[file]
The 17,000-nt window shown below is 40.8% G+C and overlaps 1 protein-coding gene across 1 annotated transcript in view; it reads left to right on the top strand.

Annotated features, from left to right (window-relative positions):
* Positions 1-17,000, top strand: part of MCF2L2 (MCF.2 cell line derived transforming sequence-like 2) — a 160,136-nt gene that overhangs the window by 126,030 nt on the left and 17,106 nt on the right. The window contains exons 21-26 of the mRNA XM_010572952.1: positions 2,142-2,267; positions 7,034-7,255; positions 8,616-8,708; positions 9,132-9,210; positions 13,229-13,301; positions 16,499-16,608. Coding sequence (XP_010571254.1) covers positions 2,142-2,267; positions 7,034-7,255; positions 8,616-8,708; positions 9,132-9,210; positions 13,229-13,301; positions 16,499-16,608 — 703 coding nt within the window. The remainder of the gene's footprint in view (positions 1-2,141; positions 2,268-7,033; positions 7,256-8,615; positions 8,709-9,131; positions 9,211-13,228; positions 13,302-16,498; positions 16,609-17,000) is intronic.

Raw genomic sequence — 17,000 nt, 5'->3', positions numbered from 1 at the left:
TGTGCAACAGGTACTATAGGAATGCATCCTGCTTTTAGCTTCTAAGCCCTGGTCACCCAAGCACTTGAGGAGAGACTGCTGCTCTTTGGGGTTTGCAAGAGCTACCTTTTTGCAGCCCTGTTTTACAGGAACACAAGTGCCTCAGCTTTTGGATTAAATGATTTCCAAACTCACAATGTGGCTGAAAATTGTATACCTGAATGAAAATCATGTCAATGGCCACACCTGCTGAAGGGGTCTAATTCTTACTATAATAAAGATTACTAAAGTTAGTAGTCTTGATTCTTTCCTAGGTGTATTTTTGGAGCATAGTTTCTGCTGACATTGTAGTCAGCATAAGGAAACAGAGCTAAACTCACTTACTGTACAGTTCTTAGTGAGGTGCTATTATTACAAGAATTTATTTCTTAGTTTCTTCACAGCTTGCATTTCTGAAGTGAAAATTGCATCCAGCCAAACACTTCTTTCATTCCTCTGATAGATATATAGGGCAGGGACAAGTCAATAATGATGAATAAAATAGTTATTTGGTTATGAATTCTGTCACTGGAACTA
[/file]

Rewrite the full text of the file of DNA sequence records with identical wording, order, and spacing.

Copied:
The 17,000-nt window shown below is 40.8% G+C and overlaps 1 protein-coding gene across 1 annotated transcript in view; it reads left to right on the top strand.

Annotated features, from left to right (window-relative positions):
* Positions 1-17,000, top strand: part of MCF2L2 (MCF.2 cell line derived transforming sequence-like 2) — a 160,136-nt gene that overhangs the window by 126,030 nt on the left and 17,106 nt on the right. The window contains exons 21-26 of the mRNA XM_010572952.1: positions 2,142-2,267; positions 7,034-7,255; positions 8,616-8,708; positions 9,132-9,210; positions 13,229-13,301; positions 16,499-16,608. Coding sequence (XP_010571254.1) covers positions 2,142-2,267; positions 7,034-7,255; positions 8,616-8,708; positions 9,132-9,210; positions 13,229-13,301; positions 16,499-16,608 — 703 coding nt within the window. The remainder of the gene's footprint in view (positions 1-2,141; positions 2,268-7,033; positions 7,256-8,615; positions 8,709-9,131; positions 9,211-13,228; positions 13,302-16,498; positions 16,609-17,000) is intronic.

Raw genomic sequence — 17,000 nt, 5'->3', positions numbered from 1 at the left:
TGTGCAACAGGTACTATAGGAATGCATCCTGCTTTTAGCTTCTAAGCCCTGGTCACCCAAGCACTTGAGGAGAGACTGCTGCTCTTTGGGGTTTGCAAGAGCTACCTTTTTGCAGCCCTGTTTTACAGGAACACAAGTGCCTCAGCTTTTGGATTAAATGATTTCCAAACTCACAATGTGGCTGAAAATTGTATACCTGAATGAAAATCATGTCAATGGCCACACCTGCTGAAGGGGTCTAATTCTTACTATAATAAAGATTACTAAAGTTAGTAGTCTTGATTCTTTCCTAGGTGTATTTTTGGAGCATAGTTTCTGCTGACATTGTAGTCAGCATAAGGAAACAGAGCTAAACTCACTTACTGTACAGTTCTTAGTGAGGTGCTATTATTACAAGAATTTATTTCTTAGTTTCTTCACAGCTTGCATTTCTGAAGTGAAAATTGCATCCAGCCAAACACTTCTTTCATTCCTCTGATAGATATATAGGGCAGGGACAAGTCAATAATGATGAATAAAATAGTTATTTGGTTATGAATTCTGTCACTGGAACTA